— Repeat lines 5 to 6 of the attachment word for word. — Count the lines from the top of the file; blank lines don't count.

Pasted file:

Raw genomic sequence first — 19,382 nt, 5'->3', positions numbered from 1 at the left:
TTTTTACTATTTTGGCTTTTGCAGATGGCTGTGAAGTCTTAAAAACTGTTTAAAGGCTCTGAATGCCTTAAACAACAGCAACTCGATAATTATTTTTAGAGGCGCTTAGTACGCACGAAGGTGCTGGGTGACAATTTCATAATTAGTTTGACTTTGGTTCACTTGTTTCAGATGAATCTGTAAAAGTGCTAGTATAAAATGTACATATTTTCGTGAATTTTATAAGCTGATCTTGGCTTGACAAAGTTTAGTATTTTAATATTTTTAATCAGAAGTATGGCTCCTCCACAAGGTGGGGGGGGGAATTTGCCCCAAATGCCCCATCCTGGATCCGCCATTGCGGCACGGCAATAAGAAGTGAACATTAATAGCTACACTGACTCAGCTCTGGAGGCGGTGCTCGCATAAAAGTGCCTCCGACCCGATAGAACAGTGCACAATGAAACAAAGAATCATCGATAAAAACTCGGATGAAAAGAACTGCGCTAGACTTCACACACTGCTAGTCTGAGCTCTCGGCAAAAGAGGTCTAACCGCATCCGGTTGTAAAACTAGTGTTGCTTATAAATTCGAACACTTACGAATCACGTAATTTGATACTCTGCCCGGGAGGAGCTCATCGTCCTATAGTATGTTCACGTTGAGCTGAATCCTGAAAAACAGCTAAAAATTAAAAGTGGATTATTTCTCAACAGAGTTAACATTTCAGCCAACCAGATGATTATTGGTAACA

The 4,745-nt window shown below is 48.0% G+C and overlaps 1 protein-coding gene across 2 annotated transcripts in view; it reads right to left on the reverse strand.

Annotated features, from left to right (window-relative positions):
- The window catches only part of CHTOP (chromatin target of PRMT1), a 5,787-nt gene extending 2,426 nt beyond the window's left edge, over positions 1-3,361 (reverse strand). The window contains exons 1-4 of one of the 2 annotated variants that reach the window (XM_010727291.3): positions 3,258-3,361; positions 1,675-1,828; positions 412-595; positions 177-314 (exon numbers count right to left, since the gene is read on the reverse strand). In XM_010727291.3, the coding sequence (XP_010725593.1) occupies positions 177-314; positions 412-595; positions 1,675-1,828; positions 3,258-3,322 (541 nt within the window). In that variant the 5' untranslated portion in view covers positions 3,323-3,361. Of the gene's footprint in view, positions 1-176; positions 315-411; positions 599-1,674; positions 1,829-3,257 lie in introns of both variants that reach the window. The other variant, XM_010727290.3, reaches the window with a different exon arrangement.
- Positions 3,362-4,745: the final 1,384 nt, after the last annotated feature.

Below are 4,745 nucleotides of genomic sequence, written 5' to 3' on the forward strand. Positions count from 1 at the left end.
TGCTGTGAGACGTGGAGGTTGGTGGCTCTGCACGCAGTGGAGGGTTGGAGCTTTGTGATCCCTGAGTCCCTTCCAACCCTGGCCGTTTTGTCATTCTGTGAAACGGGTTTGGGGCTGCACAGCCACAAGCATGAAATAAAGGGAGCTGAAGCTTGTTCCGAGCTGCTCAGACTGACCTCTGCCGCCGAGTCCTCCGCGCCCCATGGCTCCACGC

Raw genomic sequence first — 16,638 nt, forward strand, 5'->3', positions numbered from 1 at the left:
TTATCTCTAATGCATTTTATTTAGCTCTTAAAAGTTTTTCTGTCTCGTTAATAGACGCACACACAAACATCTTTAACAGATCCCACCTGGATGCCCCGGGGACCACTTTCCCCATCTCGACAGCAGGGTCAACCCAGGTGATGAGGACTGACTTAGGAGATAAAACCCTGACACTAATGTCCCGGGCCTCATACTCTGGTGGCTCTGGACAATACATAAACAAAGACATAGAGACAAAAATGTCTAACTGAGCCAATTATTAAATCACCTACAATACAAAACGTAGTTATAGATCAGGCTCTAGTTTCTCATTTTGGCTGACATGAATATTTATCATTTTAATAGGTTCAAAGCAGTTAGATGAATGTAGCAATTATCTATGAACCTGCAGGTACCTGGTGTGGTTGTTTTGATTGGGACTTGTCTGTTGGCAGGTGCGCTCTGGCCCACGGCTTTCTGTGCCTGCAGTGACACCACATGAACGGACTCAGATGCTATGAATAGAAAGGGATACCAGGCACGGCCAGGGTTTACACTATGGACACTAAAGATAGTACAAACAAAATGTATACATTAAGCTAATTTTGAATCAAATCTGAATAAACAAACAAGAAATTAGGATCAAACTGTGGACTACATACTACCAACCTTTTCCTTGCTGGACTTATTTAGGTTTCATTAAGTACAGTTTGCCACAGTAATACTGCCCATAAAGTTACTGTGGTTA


- The window catches only part of CHTOP (chromatin target of PRMT1), a 5,787-nt gene extending 2,426 nt beyond the window's left edge, over positions 1-3,361 (reverse strand). The window contains exons 1-4 of one of the 2 annotated variants that reach the window (XM_010727291.3): positions 3,258-3,361; positions 1,675-1,828; positions 412-595; positions 177-314 (exon numbers count right to left, since the gene is read on the reverse strand). In XM_010727291.3, the coding sequence (XP_010725593.1) occupies positions 177-314; positions 412-595; positions 1,675-1,828; positions 3,258-3,322 (541 nt within the window). In that variant the 5' untranslated portion in view covers positions 3,323-3,361. Of the gene's footprint in view, positions 1-176; positions 315-411; positions 599-1,674; positions 1,829-3,257 lie in introns of both variants that reach the window. The other variant, XM_010727290.3, reaches the window with a different exon arrangement.
- Positions 3,362-4,745: the final 1,384 nt, after the last annotated feature.